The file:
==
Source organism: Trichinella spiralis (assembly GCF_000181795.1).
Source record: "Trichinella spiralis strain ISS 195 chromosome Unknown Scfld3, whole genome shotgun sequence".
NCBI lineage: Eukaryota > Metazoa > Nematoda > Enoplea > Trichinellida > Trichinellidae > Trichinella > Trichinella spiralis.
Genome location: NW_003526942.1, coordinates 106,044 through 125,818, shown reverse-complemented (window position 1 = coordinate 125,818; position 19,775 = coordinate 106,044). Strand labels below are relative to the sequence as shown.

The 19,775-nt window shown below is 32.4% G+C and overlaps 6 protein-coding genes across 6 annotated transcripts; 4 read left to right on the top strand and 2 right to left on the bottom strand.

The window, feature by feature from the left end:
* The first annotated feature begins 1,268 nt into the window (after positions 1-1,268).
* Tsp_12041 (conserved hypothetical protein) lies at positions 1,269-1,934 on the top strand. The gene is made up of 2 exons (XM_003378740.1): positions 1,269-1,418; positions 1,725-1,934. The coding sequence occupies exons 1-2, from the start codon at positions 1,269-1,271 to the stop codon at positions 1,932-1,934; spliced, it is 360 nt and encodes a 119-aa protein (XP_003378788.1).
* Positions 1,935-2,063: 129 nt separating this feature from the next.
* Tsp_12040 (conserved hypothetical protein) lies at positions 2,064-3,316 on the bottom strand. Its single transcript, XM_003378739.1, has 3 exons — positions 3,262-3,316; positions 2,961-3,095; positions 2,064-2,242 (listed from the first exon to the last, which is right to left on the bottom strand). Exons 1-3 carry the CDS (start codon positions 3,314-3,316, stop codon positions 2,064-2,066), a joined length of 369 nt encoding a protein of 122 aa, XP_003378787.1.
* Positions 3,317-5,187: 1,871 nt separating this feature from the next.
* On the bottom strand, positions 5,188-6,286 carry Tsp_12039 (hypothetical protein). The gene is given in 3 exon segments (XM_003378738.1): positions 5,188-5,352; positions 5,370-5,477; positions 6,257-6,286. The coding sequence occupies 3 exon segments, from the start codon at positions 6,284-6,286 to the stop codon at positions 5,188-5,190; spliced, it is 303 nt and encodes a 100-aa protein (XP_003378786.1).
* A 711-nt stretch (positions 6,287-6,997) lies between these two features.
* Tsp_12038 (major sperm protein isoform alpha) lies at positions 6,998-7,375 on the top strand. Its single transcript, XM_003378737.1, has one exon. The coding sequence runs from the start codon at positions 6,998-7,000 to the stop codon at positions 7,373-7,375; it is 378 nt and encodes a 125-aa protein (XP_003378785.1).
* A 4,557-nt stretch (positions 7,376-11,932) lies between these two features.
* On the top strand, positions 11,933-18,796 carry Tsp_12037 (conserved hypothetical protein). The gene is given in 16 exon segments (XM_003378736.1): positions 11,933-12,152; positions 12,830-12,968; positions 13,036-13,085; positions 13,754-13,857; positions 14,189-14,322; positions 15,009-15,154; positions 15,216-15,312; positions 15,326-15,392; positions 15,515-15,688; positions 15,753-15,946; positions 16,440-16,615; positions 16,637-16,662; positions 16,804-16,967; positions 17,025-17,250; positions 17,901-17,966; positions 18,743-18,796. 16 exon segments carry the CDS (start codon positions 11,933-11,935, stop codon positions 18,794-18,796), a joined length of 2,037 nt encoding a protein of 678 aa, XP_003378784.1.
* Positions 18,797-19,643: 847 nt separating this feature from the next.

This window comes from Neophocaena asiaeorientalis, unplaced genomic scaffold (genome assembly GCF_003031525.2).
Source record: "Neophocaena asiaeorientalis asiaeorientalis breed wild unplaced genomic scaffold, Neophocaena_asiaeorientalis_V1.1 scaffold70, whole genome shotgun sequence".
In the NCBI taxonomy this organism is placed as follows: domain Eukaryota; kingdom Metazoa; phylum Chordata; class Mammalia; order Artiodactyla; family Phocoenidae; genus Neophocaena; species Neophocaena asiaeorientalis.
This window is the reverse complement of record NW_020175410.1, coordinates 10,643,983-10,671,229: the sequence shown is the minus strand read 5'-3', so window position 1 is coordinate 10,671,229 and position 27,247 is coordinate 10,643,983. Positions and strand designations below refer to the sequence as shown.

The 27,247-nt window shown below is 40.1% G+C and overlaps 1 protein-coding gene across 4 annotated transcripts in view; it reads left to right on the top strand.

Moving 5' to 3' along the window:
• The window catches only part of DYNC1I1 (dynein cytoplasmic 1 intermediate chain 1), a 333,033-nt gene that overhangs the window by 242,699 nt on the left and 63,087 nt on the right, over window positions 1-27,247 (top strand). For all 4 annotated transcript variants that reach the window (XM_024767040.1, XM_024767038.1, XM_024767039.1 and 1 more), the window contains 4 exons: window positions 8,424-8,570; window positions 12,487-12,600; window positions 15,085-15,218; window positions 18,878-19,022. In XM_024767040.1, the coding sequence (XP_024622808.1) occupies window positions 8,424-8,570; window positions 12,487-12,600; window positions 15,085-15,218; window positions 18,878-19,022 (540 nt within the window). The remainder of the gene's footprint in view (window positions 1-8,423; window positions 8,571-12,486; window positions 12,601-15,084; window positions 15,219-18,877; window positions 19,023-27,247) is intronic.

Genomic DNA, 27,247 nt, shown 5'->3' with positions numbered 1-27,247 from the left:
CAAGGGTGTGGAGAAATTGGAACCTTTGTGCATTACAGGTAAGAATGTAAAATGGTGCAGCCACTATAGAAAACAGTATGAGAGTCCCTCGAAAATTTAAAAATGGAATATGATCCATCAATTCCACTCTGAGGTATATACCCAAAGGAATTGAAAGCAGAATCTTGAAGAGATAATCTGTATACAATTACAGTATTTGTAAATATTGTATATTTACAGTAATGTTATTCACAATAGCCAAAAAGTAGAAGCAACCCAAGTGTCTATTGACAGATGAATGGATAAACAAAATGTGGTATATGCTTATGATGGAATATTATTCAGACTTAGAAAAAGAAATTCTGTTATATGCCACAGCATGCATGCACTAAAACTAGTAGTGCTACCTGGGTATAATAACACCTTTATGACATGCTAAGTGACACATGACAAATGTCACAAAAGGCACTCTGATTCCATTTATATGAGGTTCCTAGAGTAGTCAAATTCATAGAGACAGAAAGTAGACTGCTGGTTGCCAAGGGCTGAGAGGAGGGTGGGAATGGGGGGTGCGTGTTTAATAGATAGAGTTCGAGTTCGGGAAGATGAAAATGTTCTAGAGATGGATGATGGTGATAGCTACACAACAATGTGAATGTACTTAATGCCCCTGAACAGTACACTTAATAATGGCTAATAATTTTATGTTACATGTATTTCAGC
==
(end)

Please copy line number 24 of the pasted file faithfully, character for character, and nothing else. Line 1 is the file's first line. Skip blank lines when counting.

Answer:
• The window catches only part of DYNC1I1 (dynein cytoplasmic 1 intermediate chain 1), a 333,033-nt gene that overhangs the window by 242,699 nt on the left and 63,087 nt on the right, over window positions 1-27,247 (top strand). For all 4 annotated transcript variants that reach the window (XM_024767040.1, XM_024767038.1, XM_024767039.1 and 1 more), the window contains 4 exons: window positions 8,424-8,570; window positions 12,487-12,600; window positions 15,085-15,218; window positions 18,878-19,022. In XM_024767040.1, the coding sequence (XP_024622808.1) occupies window positions 8,424-8,570; window positions 12,487-12,600; window positions 15,085-15,218; window positions 18,878-19,022 (540 nt within the window). The remainder of the gene's footprint in view (window positions 1-8,423; window positions 8,571-12,486; window positions 12,601-15,084; window positions 15,219-18,877; window positions 19,023-27,247) is intronic.